When it comes to getting people’s attention, Volvo changed the game. The biggest interception did not occur during Super Bowl but online
The goal was to revive interest in the often low-key and overlooked Volvo brand.
In 2015, Volvo was hoping to take advantage of the fact that advertisers pay $4.5 million for 30 seconds of airtime during the Super Bowl, the most-watched media event of the year. Volvo used the constraint to influence its approach. Using the advertisement’s buzz to their advantage through deft digital second-screen strategies to divert consumers’ attention—during the game, not just once. They believed in the power of the media and commercial strategies to galvanize the country behind their brilliant idea.
Volvo needed to find a new audience to achieve its long-term aim of increased brand recognition and interest. Volvo used online videos and targeted social advertising to get people ready for their Super Bowl Sunday plans, both for people who already liked the brand and for people who didn’t think of Volvo first. Earned media could reach more people than just their current customers if they get new people interested in the brand.
The concept was straightforward. Volvo’s goal was to provide customers with a chance to help someone they care about rather than spend money on themselves in the hopes of becoming noticed. To Volvo’s credit, this strategy was congruent with the company’s reputation as a product that prioritises its customers’ needs. A simple tweet with the hashtag #VolvoContest would nominate a friend or family member. The hitch was that the tweet couldn’t go out until after an advertisement for a competing automaker had been shown during the Super Bowl. In response to each tweet, the company automatically sent a link to a brief nomination form where users could explain why their chosen person deserved one of five brand-new Volvo XC60s. People got ready for the Super Bowl with online videos and news coverage, and they stayed interested for hours thanks to Volvo’s tweets that matched what was happening in the game.
There were several methods of spreading the word. Digital video services would be bolstered one week before the Super Bowl. As the big game got closer, Volvo used a strategic partnership with a certain network to get more people to know about it. Volvo’s success was largely due to an exclusive partnership that included a skit on Jimmy Kimmel Live! that was paid for by Volvo. There was a lot of publicity leading up to the weekend, and one way it was done was by giving away an XC60 on-air. Volvo made sure that, along with every other paid sponsor, the Volvo brand was recognized throughout the largest media week of the year by using aggressive in-game and post-game follow-up. On game day, Twitter interactions and actions would be driven by social media help that was sponsored before the game and was very focused on competition activity. On Sunday, the campaign was kept alive for a good chunk of the day by promoting reactions to in-game behaviour.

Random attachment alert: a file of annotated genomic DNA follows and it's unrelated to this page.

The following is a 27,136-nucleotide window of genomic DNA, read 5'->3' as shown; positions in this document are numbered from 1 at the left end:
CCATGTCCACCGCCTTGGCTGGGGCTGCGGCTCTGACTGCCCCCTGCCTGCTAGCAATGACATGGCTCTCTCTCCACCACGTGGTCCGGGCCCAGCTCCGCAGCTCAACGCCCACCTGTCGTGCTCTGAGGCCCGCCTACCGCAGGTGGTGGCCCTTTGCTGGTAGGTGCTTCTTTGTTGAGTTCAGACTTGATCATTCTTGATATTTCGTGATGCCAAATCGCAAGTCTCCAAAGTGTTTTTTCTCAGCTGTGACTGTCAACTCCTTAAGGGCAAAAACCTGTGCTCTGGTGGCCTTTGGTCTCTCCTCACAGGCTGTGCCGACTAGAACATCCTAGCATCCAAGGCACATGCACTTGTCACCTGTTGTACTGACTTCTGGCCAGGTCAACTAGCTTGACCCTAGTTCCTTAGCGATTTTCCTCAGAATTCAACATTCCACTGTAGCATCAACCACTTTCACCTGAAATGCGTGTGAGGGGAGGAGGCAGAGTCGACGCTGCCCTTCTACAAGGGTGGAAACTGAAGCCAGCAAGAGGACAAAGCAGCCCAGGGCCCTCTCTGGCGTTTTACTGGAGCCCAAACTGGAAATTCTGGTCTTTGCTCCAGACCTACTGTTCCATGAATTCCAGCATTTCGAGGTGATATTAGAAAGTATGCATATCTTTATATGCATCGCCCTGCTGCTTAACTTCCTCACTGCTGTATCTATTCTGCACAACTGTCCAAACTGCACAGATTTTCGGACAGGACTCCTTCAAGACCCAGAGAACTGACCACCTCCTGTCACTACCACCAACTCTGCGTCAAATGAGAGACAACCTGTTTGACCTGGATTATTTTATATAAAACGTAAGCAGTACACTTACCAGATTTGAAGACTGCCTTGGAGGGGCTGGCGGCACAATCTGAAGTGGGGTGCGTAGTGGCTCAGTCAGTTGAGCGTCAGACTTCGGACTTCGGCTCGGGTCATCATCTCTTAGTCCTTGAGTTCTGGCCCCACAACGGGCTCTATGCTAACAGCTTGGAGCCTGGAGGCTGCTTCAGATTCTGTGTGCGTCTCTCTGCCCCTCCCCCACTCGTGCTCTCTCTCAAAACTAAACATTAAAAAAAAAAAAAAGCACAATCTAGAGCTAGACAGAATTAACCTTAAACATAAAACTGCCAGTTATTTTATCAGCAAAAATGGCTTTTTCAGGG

The outcomes were really surprising. The campaign got more than 230 million earned media impressions worth more than $44 million, and more than 80 articles were written about it. More than 55,000 tweets were sent out about the #VolvoContest during the three-hour broadcast, making it the most-tweeted automotive hashtag on Super Bowl Sunday. A total of three times the hashtag #VolvoContest was a top trend on Twitter, and the brand Volvo itself was a top trend throughout the world. Even though Volvo didn’t have any ads during the big game, it was mentioned about 114,000 times on Twitter, making it the third-most-popular car brand. Over a week, Volvo’s online film had over 3,400,000 views, while the company’s website received over 116,000 visits. Many people joined Twitter just to nominate their children through tweets.
People took more than just the first step. More than 10,700 individuals out of a total of over 20,000 tweeters (a 54% completion rate) shared their unique and inspiring tales with us. The XC60’s year-over-year February sales rise of 70.7% was the biggest of any vehicle in its class.